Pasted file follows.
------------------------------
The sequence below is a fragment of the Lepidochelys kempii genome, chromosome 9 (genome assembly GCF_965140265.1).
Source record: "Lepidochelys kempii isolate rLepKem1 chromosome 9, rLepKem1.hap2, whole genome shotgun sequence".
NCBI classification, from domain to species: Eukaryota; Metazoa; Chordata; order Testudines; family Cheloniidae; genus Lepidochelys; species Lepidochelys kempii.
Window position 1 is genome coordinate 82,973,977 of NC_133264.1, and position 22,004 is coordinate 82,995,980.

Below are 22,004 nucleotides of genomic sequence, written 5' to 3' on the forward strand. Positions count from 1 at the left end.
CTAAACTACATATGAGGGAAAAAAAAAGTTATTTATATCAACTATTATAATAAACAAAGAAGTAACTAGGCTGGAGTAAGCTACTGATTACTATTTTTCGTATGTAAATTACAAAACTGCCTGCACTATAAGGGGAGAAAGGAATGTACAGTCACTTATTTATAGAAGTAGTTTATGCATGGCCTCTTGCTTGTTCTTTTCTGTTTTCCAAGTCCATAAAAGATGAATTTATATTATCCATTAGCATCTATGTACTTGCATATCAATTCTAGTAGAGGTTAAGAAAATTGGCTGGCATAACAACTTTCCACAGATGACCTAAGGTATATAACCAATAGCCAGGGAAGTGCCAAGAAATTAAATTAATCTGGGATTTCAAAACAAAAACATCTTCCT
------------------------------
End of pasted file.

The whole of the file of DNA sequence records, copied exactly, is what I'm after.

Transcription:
The sequence below is a fragment of the Lepidochelys kempii genome, chromosome 9 (genome assembly GCF_965140265.1).
Source record: "Lepidochelys kempii isolate rLepKem1 chromosome 9, rLepKem1.hap2, whole genome shotgun sequence".
NCBI classification, from domain to species: Eukaryota; Metazoa; Chordata; order Testudines; family Cheloniidae; genus Lepidochelys; species Lepidochelys kempii.
Window position 1 is genome coordinate 82,973,977 of NC_133264.1, and position 22,004 is coordinate 82,995,980.

Below are 22,004 nucleotides of genomic sequence, written 5' to 3' on the forward strand. Positions count from 1 at the left end.
CTAAACTACATATGAGGGAAAAAAAAAGTTATTTATATCAACTATTATAATAAACAAAGAAGTAACTAGGCTGGAGTAAGCTACTGATTACTATTTTTCGTATGTAAATTACAAAACTGCCTGCACTATAAGGGGAGAAAGGAATGTACAGTCACTTATTTATAGAAGTAGTTTATGCATGGCCTCTTGCTTGTTCTTTTCTGTTTTCCAAGTCCATAAAAGATGAATTTATATTATCCATTAGCATCTATGTACTTGCATATCAATTCTAGTAGAGGTTAAGAAAATTGGCTGGCATAACAACTTTCCACAGATGACCTAAGGTATATAACCAATAGCCAGGGAAGTGCCAAGAAATTAAATTAATCTGGGATTTCAAAACAAAAACATCTTCCT